As Jason Brookins resigns as executive director of the Jackson Redevelopment Authority, the Iron Horse Grill, which could go down as the JRA's biggest success under Brookins, finalizes deals on about $4 million in funding.
Photo by Trip Burns.
Jason Brookins is resigning as the executive director of the Jackson Redevelopment Authority. He has headed the quasi-governmental organization, which spearheads development initiatives for the city, since February 2010.
Former JRA Executive Director Willie Mott will take over as interim executive director until the board selects a permanent replacement.
Under Brookins' leadership, JRA helped make a few major projects happen in the city. The board helped renovate and reopen the Richard J. Porter building on President Street, across from City Hall, which now serves as the JRA headquarters. The JRA also helped fund the resurrection of the Iron Horse Grill, a formerly popular restaurant and bar downtown.
The two largest projects that Brookins oversaw for the JRA--a Convention Center Hotel and the Farish Street Entertainment District--are still up in the air. The city is negotiating to get back the land on Pascagoula Street opposite the Convention Complex from Dallas-based developer TCI, after a deal for the company to build the hotel fell through earlier this year.
Watkins Development, which is heading the historic Farish Street revitalization efforts, hopes to close on the final funding this month and have the first block of Farish up and running by early 2013.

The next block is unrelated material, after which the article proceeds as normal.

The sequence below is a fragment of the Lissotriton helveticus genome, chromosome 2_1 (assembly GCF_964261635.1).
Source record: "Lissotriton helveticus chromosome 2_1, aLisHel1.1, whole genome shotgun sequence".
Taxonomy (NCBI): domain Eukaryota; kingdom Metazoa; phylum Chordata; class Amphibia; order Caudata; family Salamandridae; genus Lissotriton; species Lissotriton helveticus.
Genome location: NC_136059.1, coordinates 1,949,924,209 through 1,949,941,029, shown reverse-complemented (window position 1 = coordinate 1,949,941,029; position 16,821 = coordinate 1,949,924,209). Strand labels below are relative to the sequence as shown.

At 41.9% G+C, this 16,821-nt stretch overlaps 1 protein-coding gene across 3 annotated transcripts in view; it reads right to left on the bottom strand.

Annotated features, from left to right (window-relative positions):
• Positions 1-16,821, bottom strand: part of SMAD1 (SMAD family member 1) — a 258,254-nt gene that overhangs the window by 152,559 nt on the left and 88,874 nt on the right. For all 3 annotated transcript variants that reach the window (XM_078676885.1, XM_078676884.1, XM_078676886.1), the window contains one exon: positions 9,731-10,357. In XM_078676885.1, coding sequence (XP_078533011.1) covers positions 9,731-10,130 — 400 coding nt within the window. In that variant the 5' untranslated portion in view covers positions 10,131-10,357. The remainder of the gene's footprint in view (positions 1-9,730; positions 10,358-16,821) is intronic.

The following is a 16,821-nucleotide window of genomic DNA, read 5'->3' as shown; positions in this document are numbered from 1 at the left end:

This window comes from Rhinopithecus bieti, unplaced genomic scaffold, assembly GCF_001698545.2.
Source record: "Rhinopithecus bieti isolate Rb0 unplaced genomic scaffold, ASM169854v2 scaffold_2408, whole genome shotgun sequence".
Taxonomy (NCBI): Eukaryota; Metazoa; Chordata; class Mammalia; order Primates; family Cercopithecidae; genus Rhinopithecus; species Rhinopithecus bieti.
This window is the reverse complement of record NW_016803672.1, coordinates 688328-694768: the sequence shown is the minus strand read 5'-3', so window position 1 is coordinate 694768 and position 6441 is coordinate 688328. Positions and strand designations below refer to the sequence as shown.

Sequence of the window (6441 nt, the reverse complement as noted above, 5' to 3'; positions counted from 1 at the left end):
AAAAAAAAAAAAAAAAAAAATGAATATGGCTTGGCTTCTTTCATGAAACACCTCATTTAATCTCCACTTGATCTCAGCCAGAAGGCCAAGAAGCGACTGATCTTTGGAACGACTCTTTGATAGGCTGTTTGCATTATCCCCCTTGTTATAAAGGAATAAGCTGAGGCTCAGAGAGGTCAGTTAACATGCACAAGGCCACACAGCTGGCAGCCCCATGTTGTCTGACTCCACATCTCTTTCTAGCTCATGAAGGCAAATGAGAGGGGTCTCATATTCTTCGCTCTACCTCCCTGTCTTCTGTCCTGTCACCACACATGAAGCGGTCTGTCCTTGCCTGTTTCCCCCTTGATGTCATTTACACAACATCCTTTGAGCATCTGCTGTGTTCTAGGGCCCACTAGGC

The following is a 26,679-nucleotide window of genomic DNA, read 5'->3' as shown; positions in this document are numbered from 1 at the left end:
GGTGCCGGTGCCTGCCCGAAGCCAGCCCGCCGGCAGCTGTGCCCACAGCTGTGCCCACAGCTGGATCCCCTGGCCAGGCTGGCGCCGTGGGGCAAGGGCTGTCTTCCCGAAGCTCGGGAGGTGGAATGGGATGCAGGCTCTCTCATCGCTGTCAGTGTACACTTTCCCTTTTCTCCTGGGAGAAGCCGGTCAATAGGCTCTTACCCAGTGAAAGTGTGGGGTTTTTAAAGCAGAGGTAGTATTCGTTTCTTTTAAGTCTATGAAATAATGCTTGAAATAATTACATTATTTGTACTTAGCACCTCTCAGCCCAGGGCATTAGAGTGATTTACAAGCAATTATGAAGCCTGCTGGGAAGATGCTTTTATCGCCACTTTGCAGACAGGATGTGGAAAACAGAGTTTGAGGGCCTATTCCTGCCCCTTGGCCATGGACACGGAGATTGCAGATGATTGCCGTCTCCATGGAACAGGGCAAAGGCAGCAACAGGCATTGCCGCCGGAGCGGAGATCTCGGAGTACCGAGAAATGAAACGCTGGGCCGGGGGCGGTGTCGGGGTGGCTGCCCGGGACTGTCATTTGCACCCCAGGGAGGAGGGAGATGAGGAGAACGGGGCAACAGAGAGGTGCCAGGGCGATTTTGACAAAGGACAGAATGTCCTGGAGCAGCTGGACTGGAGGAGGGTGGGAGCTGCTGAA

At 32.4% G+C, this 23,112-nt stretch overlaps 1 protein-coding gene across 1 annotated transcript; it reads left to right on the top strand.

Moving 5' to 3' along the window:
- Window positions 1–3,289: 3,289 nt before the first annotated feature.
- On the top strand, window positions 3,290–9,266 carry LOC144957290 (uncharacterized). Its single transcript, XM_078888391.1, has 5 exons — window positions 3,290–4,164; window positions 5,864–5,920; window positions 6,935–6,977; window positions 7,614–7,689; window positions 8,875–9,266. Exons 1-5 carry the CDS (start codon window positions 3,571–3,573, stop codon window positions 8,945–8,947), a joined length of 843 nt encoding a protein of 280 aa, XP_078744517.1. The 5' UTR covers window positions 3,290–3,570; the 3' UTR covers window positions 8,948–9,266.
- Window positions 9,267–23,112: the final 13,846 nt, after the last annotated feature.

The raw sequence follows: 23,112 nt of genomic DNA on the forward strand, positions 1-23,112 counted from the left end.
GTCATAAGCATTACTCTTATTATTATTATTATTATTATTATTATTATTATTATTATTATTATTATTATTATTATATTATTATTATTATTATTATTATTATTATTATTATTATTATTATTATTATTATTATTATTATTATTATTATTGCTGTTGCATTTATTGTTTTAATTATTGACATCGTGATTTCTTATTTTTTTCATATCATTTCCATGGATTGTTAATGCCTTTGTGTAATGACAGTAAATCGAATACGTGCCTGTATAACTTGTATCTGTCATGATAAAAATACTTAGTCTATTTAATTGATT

Brookins said he is resigning to take another job in Jackson, but did not divulge any further information. His last day as executive director is Oct. 31.
Iron Horse Finalizing Funds
The Iron Horse Grill, the project that could go down as the JRA's biggest success under Brookins, will close on a deal for $2.5 million in urban-renewal bonds through the JRA and $1.5 million in new-market tax credits Friday morning.
Lead developer Joseph Simpson said he and his partners have signed all the paperwork and expect to see the money in bank accounts Friday.
"We better be moving dirt on Monday," Simpson told the Jackson Free Press.
The Iron Horse Grill was a popular restaurant and bar downtown before the building suffered two fires and closed its doors in 1999.
Once complete, the new Iron Horse Grill will house a bar and restaurant, a live music venue and a Mississippi Musicians Hall of Fame.
Simpson and his partners at Capital Hotel Associates received praise from the JRA and the City Council on the plans they presented to those entities. Ward 5 Councilman Charles Tillman said Simpson's plan should be used as a model for any developer coming to the city to ask for funding.